Surfing hall-of-famer Barton Lynch calls for immediate ban on booze ads in surf, “Alcoholism is a disease, alcohol is a poison!”

"I’d like to see the books after the WSL takes out all the alcohol money and see if they can stay sustainable without alcohol."

Without blowing his trumpet immoderately, it can safely be claimed that the 1988 world champion surfer, former anarchist, butterfly collector and pro surfing commentator, Barton Lynch, is a well-matured and rounded individual.

Lynch, who is fifty-nine, was surfing’s most popular broadcaster before being dumped by the WSL for, it’s rumoured, his role in the activist group Voices4Choices, which questioned vaccine mandates and the role of government during the COVID pandemic; he was called paranoid at the time, now he, and Kelly Slater for that matter, is regarded as a visionary. 

No longer bricked in by the WSL’s Stasi-esque Wall of Positive Noise, Lynch now pours his skill and insight into a lightly popular podcast called The Stoked Bloke Show, which he operates with Peter King, the musician, pro surfer and former bandmate of the aforementioned Kelly Slater.

One year ago on the show Lynch listed four reasons why surf culture had gone to hell. 

“We have our spiritual leader selling soft-tops at Costco, the world’s best surfer choosing not to go to Teahupoo and instead go on a sailing trip with his family and friends, we have the number one surfer in the world (Stephanie Gilmore) with less points than two, three, four five and we have WSL turning its back on Pipeline as a finals venue and choosing Lowers.”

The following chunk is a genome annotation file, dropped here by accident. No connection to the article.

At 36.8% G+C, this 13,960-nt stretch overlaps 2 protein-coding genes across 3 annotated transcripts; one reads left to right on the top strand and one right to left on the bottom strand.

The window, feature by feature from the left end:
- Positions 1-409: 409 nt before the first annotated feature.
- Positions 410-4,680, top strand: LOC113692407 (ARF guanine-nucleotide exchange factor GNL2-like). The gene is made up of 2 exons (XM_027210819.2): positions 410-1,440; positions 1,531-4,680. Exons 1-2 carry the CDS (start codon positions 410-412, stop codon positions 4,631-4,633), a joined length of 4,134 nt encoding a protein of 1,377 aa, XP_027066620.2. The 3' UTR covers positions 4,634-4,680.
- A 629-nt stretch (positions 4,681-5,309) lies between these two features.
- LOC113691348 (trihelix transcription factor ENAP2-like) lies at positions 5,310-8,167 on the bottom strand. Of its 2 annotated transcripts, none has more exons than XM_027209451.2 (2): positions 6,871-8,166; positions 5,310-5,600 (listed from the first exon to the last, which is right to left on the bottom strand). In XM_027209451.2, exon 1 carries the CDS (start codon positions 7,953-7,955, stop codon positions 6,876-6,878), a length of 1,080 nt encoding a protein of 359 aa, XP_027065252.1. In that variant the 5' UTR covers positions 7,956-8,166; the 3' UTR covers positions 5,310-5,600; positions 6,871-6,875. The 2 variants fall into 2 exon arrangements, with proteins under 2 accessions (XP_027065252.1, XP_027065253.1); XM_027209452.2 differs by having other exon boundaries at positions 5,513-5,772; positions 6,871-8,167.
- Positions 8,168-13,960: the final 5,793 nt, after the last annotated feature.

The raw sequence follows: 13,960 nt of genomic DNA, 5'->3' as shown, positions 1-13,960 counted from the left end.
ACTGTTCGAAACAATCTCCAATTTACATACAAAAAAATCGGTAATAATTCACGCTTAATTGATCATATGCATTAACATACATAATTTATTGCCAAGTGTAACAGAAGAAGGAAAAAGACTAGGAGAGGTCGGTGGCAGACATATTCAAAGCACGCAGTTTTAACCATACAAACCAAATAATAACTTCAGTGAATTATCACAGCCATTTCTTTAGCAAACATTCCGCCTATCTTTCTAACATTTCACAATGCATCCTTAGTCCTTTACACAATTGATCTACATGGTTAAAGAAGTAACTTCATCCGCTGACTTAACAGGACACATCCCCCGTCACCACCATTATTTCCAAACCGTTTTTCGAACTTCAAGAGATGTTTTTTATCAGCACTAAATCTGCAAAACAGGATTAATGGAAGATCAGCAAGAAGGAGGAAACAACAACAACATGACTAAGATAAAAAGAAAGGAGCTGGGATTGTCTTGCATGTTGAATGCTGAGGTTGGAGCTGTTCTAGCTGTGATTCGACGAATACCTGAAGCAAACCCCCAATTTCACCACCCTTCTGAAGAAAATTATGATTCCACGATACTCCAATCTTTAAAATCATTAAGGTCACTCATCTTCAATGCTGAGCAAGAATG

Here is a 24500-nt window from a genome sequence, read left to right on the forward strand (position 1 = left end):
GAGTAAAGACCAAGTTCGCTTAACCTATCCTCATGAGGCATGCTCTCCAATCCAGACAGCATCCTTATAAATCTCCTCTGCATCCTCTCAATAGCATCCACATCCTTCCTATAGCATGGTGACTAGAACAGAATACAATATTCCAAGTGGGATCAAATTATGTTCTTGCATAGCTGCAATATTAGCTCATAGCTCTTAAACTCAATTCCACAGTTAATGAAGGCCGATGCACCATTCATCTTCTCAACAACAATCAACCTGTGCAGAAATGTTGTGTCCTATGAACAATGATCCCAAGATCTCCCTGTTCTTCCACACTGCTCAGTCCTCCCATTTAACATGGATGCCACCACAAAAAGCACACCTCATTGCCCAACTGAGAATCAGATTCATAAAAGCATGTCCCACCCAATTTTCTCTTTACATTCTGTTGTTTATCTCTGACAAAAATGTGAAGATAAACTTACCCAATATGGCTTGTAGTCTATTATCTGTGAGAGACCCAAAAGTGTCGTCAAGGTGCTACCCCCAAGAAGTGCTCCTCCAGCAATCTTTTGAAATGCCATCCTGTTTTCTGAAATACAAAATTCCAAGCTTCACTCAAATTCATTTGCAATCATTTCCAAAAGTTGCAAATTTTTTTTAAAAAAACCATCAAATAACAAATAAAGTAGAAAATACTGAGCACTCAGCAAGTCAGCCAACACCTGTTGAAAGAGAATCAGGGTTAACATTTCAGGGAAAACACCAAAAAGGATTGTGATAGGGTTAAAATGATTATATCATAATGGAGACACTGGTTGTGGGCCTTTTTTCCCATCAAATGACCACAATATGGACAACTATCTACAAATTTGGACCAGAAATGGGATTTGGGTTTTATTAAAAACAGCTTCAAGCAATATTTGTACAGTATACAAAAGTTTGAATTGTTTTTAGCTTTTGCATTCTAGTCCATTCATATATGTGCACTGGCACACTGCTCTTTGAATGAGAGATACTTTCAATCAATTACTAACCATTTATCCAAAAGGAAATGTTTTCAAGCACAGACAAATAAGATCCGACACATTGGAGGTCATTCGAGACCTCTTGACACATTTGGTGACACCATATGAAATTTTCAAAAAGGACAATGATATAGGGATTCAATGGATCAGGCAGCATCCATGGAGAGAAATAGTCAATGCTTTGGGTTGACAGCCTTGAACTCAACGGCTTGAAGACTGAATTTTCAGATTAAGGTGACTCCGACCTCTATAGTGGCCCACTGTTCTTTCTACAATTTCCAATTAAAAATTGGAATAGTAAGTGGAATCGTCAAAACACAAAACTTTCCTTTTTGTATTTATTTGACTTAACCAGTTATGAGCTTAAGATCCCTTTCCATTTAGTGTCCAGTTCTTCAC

An excellent tirade with points difficult to refute.

Now, and in his latest episode, Lynch has called for an immediate ban on booze advertising within the sport labelling alcohol “a poison”. 

“I would not sell alcohol through the WSL,” says Lynch. “I would recognise that what we’re doing is promoting the sport largely to children and they’re coming up through the ranks and those kids need to be guarded from alcohol. Alcoholism is a diseases, alcohol is a poison and to be promoting it through the sport, and that’s what I said to my contact on the phone when he told me times were good and money was good and it was a sustainable biz model that they had created. I said, I’d like to see the books after you take out all the alcohol money and if you can stay sustainable without alcohol. Then I went, what about the energy drinks? How good are they for people? You’re promoting drinks to people that might not be good for people’s health.” 

Where do you stand on the matter? I think if children take up drinking ’cause they saw it on a WSL broadcast, they should be examined for mental wellness.